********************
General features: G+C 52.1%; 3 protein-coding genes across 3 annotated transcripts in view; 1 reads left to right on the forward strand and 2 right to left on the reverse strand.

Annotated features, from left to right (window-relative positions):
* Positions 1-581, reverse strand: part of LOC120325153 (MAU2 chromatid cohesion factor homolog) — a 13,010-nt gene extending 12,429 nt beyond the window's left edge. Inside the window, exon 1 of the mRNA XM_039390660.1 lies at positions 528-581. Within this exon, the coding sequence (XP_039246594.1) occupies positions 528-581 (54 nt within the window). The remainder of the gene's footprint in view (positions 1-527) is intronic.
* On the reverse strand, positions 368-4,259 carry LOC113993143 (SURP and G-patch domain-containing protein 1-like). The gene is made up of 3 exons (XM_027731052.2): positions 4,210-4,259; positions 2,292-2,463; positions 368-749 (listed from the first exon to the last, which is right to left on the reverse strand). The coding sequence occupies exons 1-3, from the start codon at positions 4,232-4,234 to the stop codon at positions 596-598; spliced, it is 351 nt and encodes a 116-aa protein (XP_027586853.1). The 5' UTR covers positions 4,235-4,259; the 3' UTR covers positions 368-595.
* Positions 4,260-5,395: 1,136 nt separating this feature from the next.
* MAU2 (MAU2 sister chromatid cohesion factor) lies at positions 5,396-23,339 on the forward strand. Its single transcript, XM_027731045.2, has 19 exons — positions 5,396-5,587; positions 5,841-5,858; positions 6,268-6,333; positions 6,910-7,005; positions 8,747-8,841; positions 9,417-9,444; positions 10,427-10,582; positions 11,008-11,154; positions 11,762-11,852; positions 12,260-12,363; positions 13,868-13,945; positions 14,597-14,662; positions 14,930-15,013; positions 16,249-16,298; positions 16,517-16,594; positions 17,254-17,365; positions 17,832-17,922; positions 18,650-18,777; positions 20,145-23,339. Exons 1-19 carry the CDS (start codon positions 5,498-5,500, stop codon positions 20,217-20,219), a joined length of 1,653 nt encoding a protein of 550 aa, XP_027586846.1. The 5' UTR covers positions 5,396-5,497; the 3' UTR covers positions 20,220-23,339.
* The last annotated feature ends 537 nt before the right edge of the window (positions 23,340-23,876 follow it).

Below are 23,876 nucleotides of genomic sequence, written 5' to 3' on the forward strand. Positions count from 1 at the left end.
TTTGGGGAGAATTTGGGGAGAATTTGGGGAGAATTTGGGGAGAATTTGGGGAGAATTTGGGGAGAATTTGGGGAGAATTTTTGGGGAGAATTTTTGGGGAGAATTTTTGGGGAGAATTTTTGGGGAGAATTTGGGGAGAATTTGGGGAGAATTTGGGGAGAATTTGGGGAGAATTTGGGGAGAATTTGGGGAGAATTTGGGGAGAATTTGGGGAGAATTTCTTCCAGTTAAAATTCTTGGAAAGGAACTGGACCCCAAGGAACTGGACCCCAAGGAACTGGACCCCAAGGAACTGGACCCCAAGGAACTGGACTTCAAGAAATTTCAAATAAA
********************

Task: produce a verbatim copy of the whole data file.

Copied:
General features: G+C 52.1%; 3 protein-coding genes across 3 annotated transcripts in view; 1 reads left to right on the forward strand and 2 right to left on the reverse strand.

Annotated features, from left to right (window-relative positions):
* Positions 1-581, reverse strand: part of LOC120325153 (MAU2 chromatid cohesion factor homolog) — a 13,010-nt gene extending 12,429 nt beyond the window's left edge. Inside the window, exon 1 of the mRNA XM_039390660.1 lies at positions 528-581. Within this exon, the coding sequence (XP_039246594.1) occupies positions 528-581 (54 nt within the window). The remainder of the gene's footprint in view (positions 1-527) is intronic.
* On the reverse strand, positions 368-4,259 carry LOC113993143 (SURP and G-patch domain-containing protein 1-like). The gene is made up of 3 exons (XM_027731052.2): positions 4,210-4,259; positions 2,292-2,463; positions 368-749 (listed from the first exon to the last, which is right to left on the reverse strand). The coding sequence occupies exons 1-3, from the start codon at positions 4,232-4,234 to the stop codon at positions 596-598; spliced, it is 351 nt and encodes a 116-aa protein (XP_027586853.1). The 5' UTR covers positions 4,235-4,259; the 3' UTR covers positions 368-595.
* Positions 4,260-5,395: 1,136 nt separating this feature from the next.
* MAU2 (MAU2 sister chromatid cohesion factor) lies at positions 5,396-23,339 on the forward strand. Its single transcript, XM_027731045.2, has 19 exons — positions 5,396-5,587; positions 5,841-5,858; positions 6,268-6,333; positions 6,910-7,005; positions 8,747-8,841; positions 9,417-9,444; positions 10,427-10,582; positions 11,008-11,154; positions 11,762-11,852; positions 12,260-12,363; positions 13,868-13,945; positions 14,597-14,662; positions 14,930-15,013; positions 16,249-16,298; positions 16,517-16,594; positions 17,254-17,365; positions 17,832-17,922; positions 18,650-18,777; positions 20,145-23,339. Exons 1-19 carry the CDS (start codon positions 5,498-5,500, stop codon positions 20,217-20,219), a joined length of 1,653 nt encoding a protein of 550 aa, XP_027586846.1. The 5' UTR covers positions 5,396-5,497; the 3' UTR covers positions 20,220-23,339.
* The last annotated feature ends 537 nt before the right edge of the window (positions 23,340-23,876 follow it).

Below are 23,876 nucleotides of genomic sequence, written 5' to 3' on the forward strand. Positions count from 1 at the left end.
TTTGGGGAGAATTTGGGGAGAATTTGGGGAGAATTTGGGGAGAATTTGGGGAGAATTTGGGGAGAATTTGGGGAGAATTTTTGGGGAGAATTTTTGGGGAGAATTTTTGGGGAGAATTTTTGGGGAGAATTTGGGGAGAATTTGGGGAGAATTTGGGGAGAATTTGGGGAGAATTTGGGGAGAATTTGGGGAGAATTTGGGGAGAATTTGGGGAGAATTTCTTCCAGTTAAAATTCTTGGAAAGGAACTGGACCCCAAGGAACTGGACCCCAAGGAACTGGACCCCAAGGAACTGGACCCCAAGGAACTGGACTTCAAGAAATTTCAAATAAA